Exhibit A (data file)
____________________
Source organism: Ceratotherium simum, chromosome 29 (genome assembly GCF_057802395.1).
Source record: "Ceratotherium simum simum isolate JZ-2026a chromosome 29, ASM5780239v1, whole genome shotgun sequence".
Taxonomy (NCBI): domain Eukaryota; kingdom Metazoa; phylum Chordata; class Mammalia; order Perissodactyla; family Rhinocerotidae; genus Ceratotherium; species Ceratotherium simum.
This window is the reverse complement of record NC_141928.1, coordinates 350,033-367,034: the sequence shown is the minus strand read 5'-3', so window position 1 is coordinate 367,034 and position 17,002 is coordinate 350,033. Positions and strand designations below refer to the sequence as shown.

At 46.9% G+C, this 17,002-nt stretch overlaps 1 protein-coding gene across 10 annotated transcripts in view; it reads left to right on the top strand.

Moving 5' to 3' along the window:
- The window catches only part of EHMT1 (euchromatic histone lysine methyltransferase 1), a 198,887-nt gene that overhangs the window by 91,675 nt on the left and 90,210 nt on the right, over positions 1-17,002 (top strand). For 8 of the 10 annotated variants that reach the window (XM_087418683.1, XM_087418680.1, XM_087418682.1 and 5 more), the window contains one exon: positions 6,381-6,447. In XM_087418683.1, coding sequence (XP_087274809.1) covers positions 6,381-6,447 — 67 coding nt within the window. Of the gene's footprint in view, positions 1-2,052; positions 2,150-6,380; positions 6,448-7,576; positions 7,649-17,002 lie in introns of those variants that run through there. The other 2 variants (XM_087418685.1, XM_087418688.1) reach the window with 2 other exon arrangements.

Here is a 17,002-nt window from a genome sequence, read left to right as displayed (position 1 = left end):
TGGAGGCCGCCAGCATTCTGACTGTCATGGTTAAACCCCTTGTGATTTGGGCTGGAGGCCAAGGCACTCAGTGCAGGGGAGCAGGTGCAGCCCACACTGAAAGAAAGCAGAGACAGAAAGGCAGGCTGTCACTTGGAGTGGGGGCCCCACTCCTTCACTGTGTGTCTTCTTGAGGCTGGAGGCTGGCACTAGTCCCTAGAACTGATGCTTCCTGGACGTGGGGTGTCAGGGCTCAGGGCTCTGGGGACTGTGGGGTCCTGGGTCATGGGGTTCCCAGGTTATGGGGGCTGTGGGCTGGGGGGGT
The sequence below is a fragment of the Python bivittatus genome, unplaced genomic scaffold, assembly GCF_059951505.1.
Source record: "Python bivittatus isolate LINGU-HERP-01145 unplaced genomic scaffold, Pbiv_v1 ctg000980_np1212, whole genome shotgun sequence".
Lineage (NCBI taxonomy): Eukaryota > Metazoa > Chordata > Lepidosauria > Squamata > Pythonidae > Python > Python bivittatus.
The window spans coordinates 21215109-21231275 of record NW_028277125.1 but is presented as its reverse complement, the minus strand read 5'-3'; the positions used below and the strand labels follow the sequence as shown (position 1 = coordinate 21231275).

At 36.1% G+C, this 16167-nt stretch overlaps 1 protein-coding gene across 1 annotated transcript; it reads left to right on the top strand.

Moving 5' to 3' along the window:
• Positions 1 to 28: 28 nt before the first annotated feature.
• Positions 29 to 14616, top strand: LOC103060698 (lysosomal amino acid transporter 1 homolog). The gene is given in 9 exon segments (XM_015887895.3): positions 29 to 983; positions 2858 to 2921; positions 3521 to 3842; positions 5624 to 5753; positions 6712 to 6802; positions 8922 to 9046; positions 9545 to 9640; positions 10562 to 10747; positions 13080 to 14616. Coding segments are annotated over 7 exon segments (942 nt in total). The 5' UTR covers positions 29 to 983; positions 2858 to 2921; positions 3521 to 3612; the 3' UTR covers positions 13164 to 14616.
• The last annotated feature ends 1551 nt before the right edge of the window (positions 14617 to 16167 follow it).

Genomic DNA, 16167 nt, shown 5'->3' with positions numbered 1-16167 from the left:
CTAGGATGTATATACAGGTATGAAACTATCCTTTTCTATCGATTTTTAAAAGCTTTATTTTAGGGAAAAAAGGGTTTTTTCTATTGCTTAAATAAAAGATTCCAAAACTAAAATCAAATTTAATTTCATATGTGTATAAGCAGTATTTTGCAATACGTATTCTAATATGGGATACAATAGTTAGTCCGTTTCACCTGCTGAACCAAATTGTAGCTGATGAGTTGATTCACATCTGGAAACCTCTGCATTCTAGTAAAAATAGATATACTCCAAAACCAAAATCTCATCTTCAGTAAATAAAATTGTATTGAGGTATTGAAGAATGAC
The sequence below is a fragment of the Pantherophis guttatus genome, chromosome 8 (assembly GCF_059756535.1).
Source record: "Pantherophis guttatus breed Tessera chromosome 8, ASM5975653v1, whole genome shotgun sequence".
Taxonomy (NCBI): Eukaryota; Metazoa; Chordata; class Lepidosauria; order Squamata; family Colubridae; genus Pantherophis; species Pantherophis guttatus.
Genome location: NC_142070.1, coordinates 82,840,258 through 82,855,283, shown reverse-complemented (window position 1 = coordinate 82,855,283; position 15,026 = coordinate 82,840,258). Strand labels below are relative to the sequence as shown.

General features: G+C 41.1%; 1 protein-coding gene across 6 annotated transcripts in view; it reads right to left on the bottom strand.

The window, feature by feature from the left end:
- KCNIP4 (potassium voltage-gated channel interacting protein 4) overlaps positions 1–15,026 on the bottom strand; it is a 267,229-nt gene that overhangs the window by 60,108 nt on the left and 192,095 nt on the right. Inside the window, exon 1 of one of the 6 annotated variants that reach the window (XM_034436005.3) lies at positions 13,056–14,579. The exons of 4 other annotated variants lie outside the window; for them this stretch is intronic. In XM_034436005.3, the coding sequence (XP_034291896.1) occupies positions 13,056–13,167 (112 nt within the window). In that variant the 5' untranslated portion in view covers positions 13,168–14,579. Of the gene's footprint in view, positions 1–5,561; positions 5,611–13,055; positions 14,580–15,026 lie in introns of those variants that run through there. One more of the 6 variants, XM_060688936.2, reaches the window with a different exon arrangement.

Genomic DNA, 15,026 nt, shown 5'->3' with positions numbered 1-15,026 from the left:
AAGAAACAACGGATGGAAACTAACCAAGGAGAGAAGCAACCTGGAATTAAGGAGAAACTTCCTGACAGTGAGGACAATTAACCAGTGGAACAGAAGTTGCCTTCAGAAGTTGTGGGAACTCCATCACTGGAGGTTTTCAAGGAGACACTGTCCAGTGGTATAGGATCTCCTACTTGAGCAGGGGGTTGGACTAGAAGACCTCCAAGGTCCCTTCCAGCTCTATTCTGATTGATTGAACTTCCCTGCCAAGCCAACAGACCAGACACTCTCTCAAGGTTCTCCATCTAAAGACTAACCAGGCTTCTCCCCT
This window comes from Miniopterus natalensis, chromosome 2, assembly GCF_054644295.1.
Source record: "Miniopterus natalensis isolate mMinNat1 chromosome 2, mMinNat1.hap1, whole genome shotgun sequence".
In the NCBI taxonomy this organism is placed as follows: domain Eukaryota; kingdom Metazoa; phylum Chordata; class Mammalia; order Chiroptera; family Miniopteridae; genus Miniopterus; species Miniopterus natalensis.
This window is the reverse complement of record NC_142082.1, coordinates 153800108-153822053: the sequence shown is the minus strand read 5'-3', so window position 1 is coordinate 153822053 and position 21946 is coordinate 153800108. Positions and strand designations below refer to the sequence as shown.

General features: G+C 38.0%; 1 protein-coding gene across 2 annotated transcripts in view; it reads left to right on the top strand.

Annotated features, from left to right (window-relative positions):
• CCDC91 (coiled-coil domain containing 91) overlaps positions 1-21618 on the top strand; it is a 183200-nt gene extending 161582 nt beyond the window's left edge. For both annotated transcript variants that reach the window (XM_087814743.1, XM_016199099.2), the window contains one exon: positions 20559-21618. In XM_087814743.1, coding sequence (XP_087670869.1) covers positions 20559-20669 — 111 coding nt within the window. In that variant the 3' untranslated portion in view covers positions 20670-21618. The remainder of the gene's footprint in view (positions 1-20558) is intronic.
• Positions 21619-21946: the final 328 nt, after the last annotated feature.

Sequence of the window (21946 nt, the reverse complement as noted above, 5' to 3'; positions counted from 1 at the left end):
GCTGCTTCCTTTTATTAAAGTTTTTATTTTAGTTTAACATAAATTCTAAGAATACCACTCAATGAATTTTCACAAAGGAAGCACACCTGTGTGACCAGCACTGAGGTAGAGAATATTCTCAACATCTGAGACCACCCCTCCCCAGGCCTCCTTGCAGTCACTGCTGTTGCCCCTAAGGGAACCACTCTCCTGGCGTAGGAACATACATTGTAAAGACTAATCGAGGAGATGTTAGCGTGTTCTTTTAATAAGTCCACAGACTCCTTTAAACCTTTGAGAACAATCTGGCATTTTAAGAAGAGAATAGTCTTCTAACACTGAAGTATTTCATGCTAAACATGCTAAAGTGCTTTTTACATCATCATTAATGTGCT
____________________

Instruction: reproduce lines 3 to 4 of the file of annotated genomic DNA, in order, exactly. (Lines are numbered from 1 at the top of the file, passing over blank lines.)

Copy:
Taxonomy (NCBI): domain Eukaryota; kingdom Metazoa; phylum Chordata; class Mammalia; order Perissodactyla; family Rhinocerotidae; genus Ceratotherium; species Ceratotherium simum.
This window is the reverse complement of record NC_141928.1, coordinates 350,033-367,034: the sequence shown is the minus strand read 5'-3', so window position 1 is coordinate 367,034 and position 17,002 is coordinate 350,033. Positions and strand designations below refer to the sequence as shown.